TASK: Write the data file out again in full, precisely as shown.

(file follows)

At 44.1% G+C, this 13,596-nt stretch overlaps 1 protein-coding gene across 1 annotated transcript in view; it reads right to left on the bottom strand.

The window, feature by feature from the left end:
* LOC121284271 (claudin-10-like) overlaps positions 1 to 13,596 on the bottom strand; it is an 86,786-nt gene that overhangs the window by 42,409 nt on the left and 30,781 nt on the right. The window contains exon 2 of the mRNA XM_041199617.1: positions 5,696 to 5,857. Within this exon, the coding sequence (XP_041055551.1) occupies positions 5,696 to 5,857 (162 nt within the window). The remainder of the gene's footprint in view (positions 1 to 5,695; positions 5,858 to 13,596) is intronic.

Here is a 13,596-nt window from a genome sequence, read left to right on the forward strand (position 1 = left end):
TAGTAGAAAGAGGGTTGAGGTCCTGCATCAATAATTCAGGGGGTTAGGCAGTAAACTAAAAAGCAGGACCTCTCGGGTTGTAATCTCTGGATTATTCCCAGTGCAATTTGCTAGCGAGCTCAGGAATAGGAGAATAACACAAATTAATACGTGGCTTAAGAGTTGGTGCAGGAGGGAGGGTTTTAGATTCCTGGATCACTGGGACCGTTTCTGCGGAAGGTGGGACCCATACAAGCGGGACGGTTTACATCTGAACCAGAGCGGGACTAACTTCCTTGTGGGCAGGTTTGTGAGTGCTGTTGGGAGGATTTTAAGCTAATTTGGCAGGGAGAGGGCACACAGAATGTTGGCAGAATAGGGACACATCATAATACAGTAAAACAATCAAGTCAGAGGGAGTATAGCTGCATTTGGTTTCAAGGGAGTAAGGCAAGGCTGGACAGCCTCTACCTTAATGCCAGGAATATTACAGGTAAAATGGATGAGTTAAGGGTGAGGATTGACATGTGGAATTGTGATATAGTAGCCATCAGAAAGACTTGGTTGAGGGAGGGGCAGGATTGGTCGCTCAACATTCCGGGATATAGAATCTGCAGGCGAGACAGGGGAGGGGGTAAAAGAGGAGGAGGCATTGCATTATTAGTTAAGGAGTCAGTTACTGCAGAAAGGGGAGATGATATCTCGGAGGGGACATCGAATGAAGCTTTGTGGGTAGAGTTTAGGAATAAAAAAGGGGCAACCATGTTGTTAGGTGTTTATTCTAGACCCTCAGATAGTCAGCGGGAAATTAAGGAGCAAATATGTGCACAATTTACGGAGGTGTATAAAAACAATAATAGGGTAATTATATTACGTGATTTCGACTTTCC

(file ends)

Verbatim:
At 44.1% G+C, this 13,596-nt stretch overlaps 1 protein-coding gene across 1 annotated transcript in view; it reads right to left on the bottom strand.

The window, feature by feature from the left end:
* LOC121284271 (claudin-10-like) overlaps positions 1 to 13,596 on the bottom strand; it is an 86,786-nt gene that overhangs the window by 42,409 nt on the left and 30,781 nt on the right. The window contains exon 2 of the mRNA XM_041199617.1: positions 5,696 to 5,857. Within this exon, the coding sequence (XP_041055551.1) occupies positions 5,696 to 5,857 (162 nt within the window). The remainder of the gene's footprint in view (positions 1 to 5,695; positions 5,858 to 13,596) is intronic.

Here is a 13,596-nt window from a genome sequence, read left to right on the forward strand (position 1 = left end):
TAGTAGAAAGAGGGTTGAGGTCCTGCATCAATAATTCAGGGGGTTAGGCAGTAAACTAAAAAGCAGGACCTCTCGGGTTGTAATCTCTGGATTATTCCCAGTGCAATTTGCTAGCGAGCTCAGGAATAGGAGAATAACACAAATTAATACGTGGCTTAAGAGTTGGTGCAGGAGGGAGGGTTTTAGATTCCTGGATCACTGGGACCGTTTCTGCGGAAGGTGGGACCCATACAAGCGGGACGGTTTACATCTGAACCAGAGCGGGACTAACTTCCTTGTGGGCAGGTTTGTGAGTGCTGTTGGGAGGATTTTAAGCTAATTTGGCAGGGAGAGGGCACACAGAATGTTGGCAGAATAGGGACACATCATAATACAGTAAAACAATCAAGTCAGAGGGAGTATAGCTGCATTTGGTTTCAAGGGAGTAAGGCAAGGCTGGACAGCCTCTACCTTAATGCCAGGAATATTACAGGTAAAATGGATGAGTTAAGGGTGAGGATTGACATGTGGAATTGTGATATAGTAGCCATCAGAAAGACTTGGTTGAGGGAGGGGCAGGATTGGTCGCTCAACATTCCGGGATATAGAATCTGCAGGCGAGACAGGGGAGGGGGTAAAAGAGGAGGAGGCATTGCATTATTAGTTAAGGAGTCAGTTACTGCAGAAAGGGGAGATGATATCTCGGAGGGGACATCGAATGAAGCTTTGTGGGTAGAGTTTAGGAATAAAAAAGGGGCAACCATGTTGTTAGGTGTTTATTCTAGACCCTCAGATAGTCAGCGGGAAATTAAGGAGCAAATATGTGCACAATTTACGGAGGTGTATAAAAACAATAATAGGGTAATTATATTACGTGATTTCGACTTTCC